So far I've become pretty accustomed to getting around on foot and just wandering around aimlessly. For Lucknow that doesn't work too well. Unlike the places I've been before this is a fairly large city (3 million inhabitants), which means that things that are remotely interesting are strung out over bigger distances, making the aimless wandering pretty boring. Also, more people means more traffic, which doesn't make getting on foot that much safer or easier, since as a pedestrian you're pretty low on the food chain.
However, travelling by riksha isn't that simple either. There are more than enough (cycle)riksha's and they are more than willing to bring you to places (sometimes too willing), however I have yet to meet one who actually knows his way around. And that's after I got him to understand where I want to go and for what price, which constitutes a challenge in itself. What helps is a slip of paper with the name of the places and the 'address' (which at best is a streetname and a 'near place X'), which he can give to people along the way to ask for directions. You get there in the end, but just makes sure you're not in too much of a hurry.
Prices vary according to who you meet. Some start at 150 and won't go lower, not even when you walk away (which occasionally results into them following around, terribly annoying). While for the same distance others start at eighty and even drop the price to sixty rupee after your first counteroffer. Usually I give the ones who start at a fair price something extra - especially the cycle riksha's - in a feeble attempt to encourage them to charge reasonable prices.
Despite its not so overwhelming appearance and the logistical issues, the city of Lucknow has its tales to tell, some dating back to semi-ancient times, while the more recent ones are mostly related to First War of Independence (1857). Both the Bara Imambara and the Chota Imambara showcase the exquisite architectural taste of the city's former Muslim rulers and their ability to built impressive tombs to keep their names from passing into oblivion. In contrast to these majestic buildings, the battered and ruined Residence exemplifies just how bitter the fighting must have been during the 'Siege of Lucknow', a battle that killed thousands, Indians as well as 'Britishers'.
Now, for something completely different: Cockroaches. After a month in India I just saw the first two, which is a pretty decent score for a country which doesn't have the best reputation when it comes down to anything related to the words 'clean', 'hygenic' or 'spotless'. Send them down the drain. They may survive a nuclear war, but it's highly unlikely these guys survived the steady stream of hot water that hit them. 2-0.
While the other staff at the hotel are really nice, the people at the reception are not the greatest communicators. They call to tell you that "We need money. Immediately.", which is their way of asking for a deposit. It didn't make that much sense since I would be leaving the next morning anyway, but yeah sure. However, this hotel has one thing I've had nowhere else so far: they slip a newspaper under your door in the morning. Ah, the little things! I'm ready to forgive.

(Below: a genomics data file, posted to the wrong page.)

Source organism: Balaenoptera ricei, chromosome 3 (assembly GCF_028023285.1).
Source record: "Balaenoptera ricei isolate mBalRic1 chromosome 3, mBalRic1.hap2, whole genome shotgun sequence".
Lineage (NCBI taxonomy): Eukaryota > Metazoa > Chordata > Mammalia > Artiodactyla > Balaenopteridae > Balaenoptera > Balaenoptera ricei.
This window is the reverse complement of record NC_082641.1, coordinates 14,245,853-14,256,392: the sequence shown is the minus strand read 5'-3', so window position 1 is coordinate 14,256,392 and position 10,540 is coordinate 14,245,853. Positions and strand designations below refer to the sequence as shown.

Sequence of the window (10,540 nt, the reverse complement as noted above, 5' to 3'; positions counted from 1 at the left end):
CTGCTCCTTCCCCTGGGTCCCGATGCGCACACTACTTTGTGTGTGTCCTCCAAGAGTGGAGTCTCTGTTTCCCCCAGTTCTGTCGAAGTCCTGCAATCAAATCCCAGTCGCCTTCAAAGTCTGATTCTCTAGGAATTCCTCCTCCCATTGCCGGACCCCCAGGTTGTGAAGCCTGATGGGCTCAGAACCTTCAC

After experiencing of what terrorizes an Indian's hearing on a daily basis, I'm not surprised many here suffer from hearing damage. Some, in order to have a decent conversation even in a relatively calm environment have to put their phones on speaker (full sound) and subsequently hold close to the ear. Of course, shouting a reply is not optional but an absolute necessity in order have the other side understand what you're desperately trying to say. If the other person wasn't deaf yet, he'll be one step closer after this phonecall...
I never learn. When it comes to leaving on time to get somewhere on time, I simply never learn. This time I couldn't blame anyone else that with a 7:30 departure time (and actual departure 7:31), I got the train in sight no earlier than 7:26. If I hadn't been late I wouldn't have been in a rush and I might have noticed that I was running up the stairs for tracks two till seven and that track eight was not on that sign. And for good reason. Track eight it turned out, was not next to track seven, but at the far end of track one. Because that makes like total sense.
Another train leaves and I'm on it, but this is getting too close to call. In three days time I'll know whether this was enough of a warning... For now, Allahabad awaits me.
The complimentary newspaper. Absolute win.
The colonial buildings that are still standing add a little charm to the city. Now they either house stores or government agencies.
Traffic is a non-stop flow of semi-suicidal drivers & pedestrians.
The marks left behind on the Residency by the ' Siege of Lucknow' .
This memorial as still intact though. Makes sense since it was added later.
That the Residency wasn't built by the British becomes pretty clear once you see this mosque. Also one of the few buildings that was relatively unharmed.
Bara Imambara. Bury me there anytime.
Chota Imambara. Nevermind the previous comment, bury me here please!